Anyone who has been around me for very long, or been around the blog for any length of time, is aware of my interest in politics, theology, and the use of language. My undergraduate thesis (to be published in a revised form in CCTE Studies) was titled Glenn Beck, Jim Wallis, and the Debate on Social Justice: A Narrative Critique. My seminar paper for my Mythology class this past semester reflected on the political implications of reading the myths of the bible as fully valorized. I have also focused some attention on the dualistic nature of the American political system and its inherent failure to address questions of substance.
Given the increase in vitriolic discourse in the American political scene, and given the politicization of religion, I have become interested in Christian political discourse. As a Christian myself, and given my interests, I am well aware of the political discourse of Christians across the spectrum. As a rhetorician, my primary interest is not so much in who is right (both politically and theologically), but in the way language is employed to accomplish a specific end. Moreover, as a Christian, it is my conviction that love of neighbor is the ruler against which all Christian language ought to be measured. My assumption is that Christian political discourse fails almost completely to love the other as our Lord commanded us to.
Thus, I am introducing a new blog series entitled Exorcising the Devil from Christian Political Discourse: Toward a Rhetoric of Love. Posts in this series will appear with regularity on Thursdays as part of the foreseeable future’s From the Classroom blogging category.
Underpinning this study are some theoretical positions to which I am predisposed. Namely, as the title of this series implies, I am convinced that Christian political discourse is possessed by the demonic in that it encourages participation in the world in ways contrary to the Way of Jesus. Even when one advocates for supposedly Christian positions, if one does so in a grab for power or in a hateful manner, then one does so in capitulation to the Powers. Moreover, Alan Jacobs’ magnificent work A Theology of Reading: The Hermeneutics of Love will inform the way I approach the final constructive question: what does a rhetoric of love look like?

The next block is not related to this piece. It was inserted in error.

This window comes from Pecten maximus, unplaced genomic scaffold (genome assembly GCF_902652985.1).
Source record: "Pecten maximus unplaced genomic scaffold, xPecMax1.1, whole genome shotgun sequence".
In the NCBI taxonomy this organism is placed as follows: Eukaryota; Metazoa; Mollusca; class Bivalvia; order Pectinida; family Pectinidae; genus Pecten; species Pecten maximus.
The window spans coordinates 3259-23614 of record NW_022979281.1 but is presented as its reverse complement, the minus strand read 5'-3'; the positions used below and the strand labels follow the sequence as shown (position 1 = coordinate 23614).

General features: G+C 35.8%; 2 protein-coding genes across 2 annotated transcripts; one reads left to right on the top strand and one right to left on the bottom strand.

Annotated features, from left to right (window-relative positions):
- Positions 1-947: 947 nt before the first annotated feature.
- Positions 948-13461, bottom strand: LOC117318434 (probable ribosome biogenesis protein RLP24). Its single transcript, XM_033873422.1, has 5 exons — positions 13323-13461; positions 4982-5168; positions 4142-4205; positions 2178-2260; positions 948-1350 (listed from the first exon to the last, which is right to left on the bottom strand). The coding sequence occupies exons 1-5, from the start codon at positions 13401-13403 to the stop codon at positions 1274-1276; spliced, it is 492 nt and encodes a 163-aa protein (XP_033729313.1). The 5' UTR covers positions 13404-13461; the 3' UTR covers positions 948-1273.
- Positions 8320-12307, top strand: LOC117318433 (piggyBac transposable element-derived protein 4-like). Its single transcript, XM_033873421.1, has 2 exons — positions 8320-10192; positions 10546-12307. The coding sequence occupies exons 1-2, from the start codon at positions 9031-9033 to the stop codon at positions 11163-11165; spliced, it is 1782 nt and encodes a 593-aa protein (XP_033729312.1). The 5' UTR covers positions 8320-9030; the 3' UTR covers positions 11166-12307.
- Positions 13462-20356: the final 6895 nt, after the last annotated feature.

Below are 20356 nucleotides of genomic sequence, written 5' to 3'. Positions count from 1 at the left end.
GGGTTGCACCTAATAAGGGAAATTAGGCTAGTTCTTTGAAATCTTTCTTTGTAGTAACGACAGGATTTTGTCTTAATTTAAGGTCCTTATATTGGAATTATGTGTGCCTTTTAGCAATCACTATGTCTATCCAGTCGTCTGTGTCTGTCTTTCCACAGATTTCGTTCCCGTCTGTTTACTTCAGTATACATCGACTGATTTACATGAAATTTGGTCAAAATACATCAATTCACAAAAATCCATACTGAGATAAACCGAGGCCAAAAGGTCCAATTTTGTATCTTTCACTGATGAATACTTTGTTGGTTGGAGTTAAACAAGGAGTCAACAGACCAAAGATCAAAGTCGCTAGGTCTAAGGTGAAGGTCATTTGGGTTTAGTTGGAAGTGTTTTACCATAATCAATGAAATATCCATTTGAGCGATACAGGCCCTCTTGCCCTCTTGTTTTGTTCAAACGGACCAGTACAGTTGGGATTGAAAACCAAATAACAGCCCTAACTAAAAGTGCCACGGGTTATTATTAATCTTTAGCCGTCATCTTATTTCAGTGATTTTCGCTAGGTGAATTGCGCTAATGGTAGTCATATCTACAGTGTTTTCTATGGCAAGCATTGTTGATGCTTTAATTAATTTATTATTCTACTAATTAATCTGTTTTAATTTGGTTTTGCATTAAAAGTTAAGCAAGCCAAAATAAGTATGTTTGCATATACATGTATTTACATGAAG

Here is the itinerary for the next several weeks:
The first post in the series (today’s post) provides an introduction to the series and my reasons for pursuing it.
The second post will address the historical and social contexts for this study. Here I will draw upon my already extensive historical work on this subject.
The third post will narrow the rhetorical space from which I will draw my texts for analysis. We will consider social media, traditional media, churches, government, etc.
The fourth post will narrow the scope of the texts for analysis. I will consider which texts to analyze and why.
The fifth post will set out a methodology for analyzing the texts. I will draw from established rhetorical research methodologies in order to construct my own methodology for this project.
The sixth post will set out the findings from my research and will make tentative arguments from these specific examples to more general conclusions.
The seventh post will discuss the broader implications of my findings for rhetorical studies and for Christian political discourse.
The eighth post will, by synthesizing and integrating love as a rhetorical practice in the Christian tradition, propose ways in which Christian political discourse can move forward in a pluralistic society.
Thank you all for reading! I am very excited!